First off, in embarking on a more minimal lifestyle, you need not spend money frivolously in the attempt to emulate a certain simplistic aesthetic. Yes, even as a seasoned minimalist, I’m just as tempted by the beautifully sleek, modern Scandinavian furniture in all the glorious neutral shades imaginable. However, that’s the exact opposite of minimalism. A useful tool across the board is to sit with unresolved desire and endure the urge to fulfil it without acting on that- to exercise some decorum and delayed gratification, if you will. Embracing minimalism in your life does not include buying new things that seem less maximalist but by consciously decluttering what you already have. On this note, declutter first and then organise second. Save yourself the money, storage space, energy and work by culling sufficiently and then working out a smart system of organisation. It can be visually pleasing and functional if you make it so. It’s much easier to organise when you have fewer things so pay attention to your timeline for such a project and order tasks accordingly. Use the decluttering process to build your decision muscle. As you make more and more decisions about what you want and don’t want in your life, you’ll get better at making intentional decisions. Building this muscle is what makes intentional living easier over time.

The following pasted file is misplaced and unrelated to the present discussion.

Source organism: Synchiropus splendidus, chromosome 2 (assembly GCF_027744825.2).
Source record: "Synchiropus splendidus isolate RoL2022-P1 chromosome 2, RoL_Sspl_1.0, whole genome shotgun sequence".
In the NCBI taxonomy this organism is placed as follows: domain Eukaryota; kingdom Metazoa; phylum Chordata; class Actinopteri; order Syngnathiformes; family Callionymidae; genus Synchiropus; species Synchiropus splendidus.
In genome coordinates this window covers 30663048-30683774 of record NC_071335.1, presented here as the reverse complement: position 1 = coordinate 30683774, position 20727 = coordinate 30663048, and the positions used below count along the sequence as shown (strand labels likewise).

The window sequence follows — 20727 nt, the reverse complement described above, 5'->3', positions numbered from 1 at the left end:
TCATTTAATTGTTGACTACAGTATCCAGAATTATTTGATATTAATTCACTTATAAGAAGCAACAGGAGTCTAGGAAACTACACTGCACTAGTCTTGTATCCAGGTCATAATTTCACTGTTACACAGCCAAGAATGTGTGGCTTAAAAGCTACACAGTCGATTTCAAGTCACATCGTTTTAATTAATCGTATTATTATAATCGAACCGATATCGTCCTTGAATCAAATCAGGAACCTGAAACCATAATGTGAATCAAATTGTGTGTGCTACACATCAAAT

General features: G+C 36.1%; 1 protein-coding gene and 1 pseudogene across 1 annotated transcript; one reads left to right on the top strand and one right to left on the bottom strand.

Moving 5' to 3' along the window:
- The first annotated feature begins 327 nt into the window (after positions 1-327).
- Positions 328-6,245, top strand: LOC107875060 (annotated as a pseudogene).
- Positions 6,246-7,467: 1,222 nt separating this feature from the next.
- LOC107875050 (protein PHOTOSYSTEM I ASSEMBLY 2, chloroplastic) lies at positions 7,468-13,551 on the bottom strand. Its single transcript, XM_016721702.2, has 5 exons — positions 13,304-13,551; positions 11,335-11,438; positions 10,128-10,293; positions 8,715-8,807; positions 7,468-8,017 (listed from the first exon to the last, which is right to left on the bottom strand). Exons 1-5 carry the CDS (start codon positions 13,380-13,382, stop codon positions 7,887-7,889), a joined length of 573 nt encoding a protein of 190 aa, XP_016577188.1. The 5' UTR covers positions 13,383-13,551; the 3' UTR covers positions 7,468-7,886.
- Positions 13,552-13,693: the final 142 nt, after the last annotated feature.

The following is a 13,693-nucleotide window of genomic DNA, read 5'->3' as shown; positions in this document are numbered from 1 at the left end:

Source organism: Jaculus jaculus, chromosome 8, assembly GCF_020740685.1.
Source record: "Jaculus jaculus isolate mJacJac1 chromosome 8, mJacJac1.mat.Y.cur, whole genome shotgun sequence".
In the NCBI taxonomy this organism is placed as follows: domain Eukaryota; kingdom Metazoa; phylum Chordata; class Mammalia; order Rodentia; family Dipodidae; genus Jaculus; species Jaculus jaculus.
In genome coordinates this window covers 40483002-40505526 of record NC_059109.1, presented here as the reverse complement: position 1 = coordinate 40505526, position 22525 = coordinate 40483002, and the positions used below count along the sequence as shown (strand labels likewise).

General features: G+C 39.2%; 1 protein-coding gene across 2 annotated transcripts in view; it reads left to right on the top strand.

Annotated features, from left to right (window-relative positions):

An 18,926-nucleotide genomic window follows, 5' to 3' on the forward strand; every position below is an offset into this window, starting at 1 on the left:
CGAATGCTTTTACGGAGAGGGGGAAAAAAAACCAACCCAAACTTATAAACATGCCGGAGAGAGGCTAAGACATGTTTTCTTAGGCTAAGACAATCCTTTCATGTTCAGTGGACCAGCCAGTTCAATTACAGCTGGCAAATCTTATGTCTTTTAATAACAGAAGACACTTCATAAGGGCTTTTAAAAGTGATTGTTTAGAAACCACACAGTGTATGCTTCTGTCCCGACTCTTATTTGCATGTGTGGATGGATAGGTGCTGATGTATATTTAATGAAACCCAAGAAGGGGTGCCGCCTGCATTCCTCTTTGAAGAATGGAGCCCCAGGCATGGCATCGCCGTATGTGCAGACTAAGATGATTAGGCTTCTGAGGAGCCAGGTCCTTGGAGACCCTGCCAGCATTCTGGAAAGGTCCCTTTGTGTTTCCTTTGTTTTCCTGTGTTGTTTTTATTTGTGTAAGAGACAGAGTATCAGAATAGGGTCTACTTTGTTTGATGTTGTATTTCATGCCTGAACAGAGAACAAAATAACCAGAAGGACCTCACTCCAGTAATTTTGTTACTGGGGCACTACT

The process of minimising is exactly that- in other words, it’s not a one time project and it will require hardcore focus and a willingness to resist temptation and falling into old habits for your own greater good. You may start small and see only subtle change in your physical and mental but the overall impact and benefit will build over time and show up noticeably. Don’t get too hung up on reaching a certain stage in your decluttering journey. The pace you’re going at currently is just fine. What minimalism will look like for you changes over time, as do your needs, lifestyle and personal circumstances. Perhaps you’ve moved houses, begun living abroad, adjusted to living alone, finished school or started a family. Can you imagine how detrimental it would be to your progress if your thinking remained stagnant and you blocked yourself from action? Let yourself be what you need in the current moment. The rest will work itself out in good time.